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Digital Assistants Pose Security Risks

Digital Assistants Pose Security Risks

Voice-activated digital assistants like Echo, Alexa, and Siri – have become commonplace for most households and now businesses. This opens up new types of security risks – from issuing commands that aren’t audible to humans to exploiting accessibility settings.

Digital assistants are meant to make our tasks easier

Voice-activated assistants like the Amazon Echo that sits on your counter-top to Cortana on your PC or Siri on your iPhone – are intended to connect users to services from an easy-to-use voice interface. However, these assistants are making cyber-attackers jobs easier.

There is currently an exploit that can bypass the security on a locked Windows PC and other devices found by an independent researcher. Cortana is then able to unlock these devices via this vulnerability – dubbed “Open Sesame”.

Voice assistants prioritize convenience over security as the popularity of these devices and features become more in demand by the consumers. These assistants can be found in every technological device, such as mobile phones, tablets, computers, and now smart speakers. These smart speakers such as the Amazon Echo and Google Home have been popping up in various households and businesses across North America.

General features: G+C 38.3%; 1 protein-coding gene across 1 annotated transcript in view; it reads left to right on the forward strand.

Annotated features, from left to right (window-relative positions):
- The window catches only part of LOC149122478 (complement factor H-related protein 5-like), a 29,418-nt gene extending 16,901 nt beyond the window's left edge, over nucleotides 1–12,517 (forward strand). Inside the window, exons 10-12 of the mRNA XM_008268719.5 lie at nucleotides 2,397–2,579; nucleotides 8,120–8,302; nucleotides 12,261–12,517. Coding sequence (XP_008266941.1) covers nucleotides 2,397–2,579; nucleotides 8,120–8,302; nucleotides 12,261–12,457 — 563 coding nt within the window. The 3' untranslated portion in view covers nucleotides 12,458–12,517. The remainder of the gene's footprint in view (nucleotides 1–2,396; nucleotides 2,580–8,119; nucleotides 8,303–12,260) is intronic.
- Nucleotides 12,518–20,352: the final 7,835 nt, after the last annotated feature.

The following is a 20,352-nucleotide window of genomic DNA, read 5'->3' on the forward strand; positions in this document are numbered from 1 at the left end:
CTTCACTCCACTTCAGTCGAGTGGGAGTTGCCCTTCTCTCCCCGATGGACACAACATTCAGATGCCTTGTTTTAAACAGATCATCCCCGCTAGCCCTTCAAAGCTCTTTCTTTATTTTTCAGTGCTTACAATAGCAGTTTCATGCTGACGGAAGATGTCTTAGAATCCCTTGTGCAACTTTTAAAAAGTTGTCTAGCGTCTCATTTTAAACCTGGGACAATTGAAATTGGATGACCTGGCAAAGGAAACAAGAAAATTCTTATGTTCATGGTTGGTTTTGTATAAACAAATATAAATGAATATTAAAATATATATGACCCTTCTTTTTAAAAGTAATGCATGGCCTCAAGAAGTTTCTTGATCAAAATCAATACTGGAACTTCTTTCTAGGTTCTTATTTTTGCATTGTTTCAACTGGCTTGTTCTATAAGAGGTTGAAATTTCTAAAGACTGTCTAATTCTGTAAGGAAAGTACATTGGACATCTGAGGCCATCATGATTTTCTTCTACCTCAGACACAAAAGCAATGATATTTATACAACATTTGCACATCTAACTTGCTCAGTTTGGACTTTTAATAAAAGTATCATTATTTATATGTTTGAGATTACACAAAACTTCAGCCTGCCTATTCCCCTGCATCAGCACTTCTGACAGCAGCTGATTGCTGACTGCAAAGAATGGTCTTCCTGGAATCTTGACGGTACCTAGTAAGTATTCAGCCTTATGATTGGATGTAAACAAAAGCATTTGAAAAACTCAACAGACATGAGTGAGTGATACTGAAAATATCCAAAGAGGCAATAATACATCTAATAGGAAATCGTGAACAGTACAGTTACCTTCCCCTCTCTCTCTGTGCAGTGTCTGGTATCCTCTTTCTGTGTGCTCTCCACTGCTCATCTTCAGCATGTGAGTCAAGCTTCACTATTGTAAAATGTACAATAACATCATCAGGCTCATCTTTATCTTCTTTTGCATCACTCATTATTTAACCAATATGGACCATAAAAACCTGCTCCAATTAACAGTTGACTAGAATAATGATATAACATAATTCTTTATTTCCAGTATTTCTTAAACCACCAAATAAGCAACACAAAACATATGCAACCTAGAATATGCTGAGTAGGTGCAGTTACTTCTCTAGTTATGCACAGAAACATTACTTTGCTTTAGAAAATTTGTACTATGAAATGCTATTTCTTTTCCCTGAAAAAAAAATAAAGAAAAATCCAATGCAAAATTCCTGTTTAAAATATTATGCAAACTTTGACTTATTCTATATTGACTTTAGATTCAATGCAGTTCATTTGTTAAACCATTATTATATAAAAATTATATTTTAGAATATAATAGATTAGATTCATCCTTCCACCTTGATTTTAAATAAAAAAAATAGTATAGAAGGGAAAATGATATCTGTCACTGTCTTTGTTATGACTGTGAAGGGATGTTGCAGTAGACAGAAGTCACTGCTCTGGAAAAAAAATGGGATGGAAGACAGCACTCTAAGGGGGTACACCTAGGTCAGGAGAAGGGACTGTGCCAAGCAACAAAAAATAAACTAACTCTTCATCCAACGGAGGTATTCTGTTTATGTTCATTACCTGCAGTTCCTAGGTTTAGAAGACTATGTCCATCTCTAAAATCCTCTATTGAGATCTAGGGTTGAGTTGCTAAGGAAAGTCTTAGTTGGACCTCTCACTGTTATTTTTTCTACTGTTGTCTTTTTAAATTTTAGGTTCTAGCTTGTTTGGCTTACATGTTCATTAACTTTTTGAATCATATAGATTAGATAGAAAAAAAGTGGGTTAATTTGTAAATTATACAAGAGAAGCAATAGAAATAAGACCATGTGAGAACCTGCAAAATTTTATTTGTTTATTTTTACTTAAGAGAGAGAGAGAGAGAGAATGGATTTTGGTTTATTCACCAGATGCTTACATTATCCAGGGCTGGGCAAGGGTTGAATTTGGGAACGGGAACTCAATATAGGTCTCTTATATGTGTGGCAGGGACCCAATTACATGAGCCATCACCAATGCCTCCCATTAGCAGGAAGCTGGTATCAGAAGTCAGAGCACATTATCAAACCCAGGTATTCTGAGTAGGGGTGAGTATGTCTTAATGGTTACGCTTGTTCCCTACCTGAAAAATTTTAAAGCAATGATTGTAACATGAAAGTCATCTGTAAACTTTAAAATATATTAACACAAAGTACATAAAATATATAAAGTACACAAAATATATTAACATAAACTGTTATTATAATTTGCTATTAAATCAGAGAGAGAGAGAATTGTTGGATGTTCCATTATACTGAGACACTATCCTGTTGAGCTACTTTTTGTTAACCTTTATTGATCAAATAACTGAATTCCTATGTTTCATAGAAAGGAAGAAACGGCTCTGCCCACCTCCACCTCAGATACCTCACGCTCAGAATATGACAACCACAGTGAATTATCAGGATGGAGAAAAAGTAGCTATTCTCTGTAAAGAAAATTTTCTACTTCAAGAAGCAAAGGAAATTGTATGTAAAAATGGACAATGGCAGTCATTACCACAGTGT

There Have been Issues Already

In January 2017, an on-air newscaster said “I love the little girl saying, ‘Alexa ordered me a dollhouse’, prompting Alexa devices in the viewers’ homes to order dollhouses. In May 2018, Amazon Alexa picked up a couple’s conversation, recorded it. and send it to one of their friends.

These examples are already the start in illustrating that voice assistants are simple sensors that are constantly listening to commands, which makes this not only a security issue but also a privacy issue.

Here are some ways that voice assistants can be used to attack:

1) Hiding Commands In Audio – Currently, UC Berkeley’s Carlini used a technique by modifying an audio clip that transcribes one phrase to a 99.9-percent similar clip that transcribes into a completely different phrase. This can even hide commands in music.

2) Machines Can Hear It, You Cannot – Another attack presented in 2017 by six researchers from Zhejiang University showed that they could use sound inaudible to humans to command Siri to make a phone call or do other actions, called DolphinAttack. This can be used to command the device to visit a malicious website, spy on the user, inject fake information or a denial-of-service attack.

3) Is This On? – Even with a voice assistant not taking action on your behalf, it continues to listen to commands. Much like mobile phones, voice assistants are sensors that know a lot about you. This allows companies behind the scenes access privileged places in your home or business – which means making these companies an ideal target for cybercriminals.

4) Device Jumping – Attackers typically find ways through a home or business through the router or unsecured wireless network. Voice assistants add another vector that allows them to bridge attacks by using other devices to issue commands on the devices. The dollhouse example above is a version of this.

Majority of these issues, there is no easy solution or simple fix. Security filters and fixes can make these devices more difficult to use. Users of these devices are asked to be aware of what smart devices you currently have on your network infrastructure and what ways to minimize the exposure. Consulting with a cybersecurity adviser is the best first steps in securing your organization or home from vulnerabilities.

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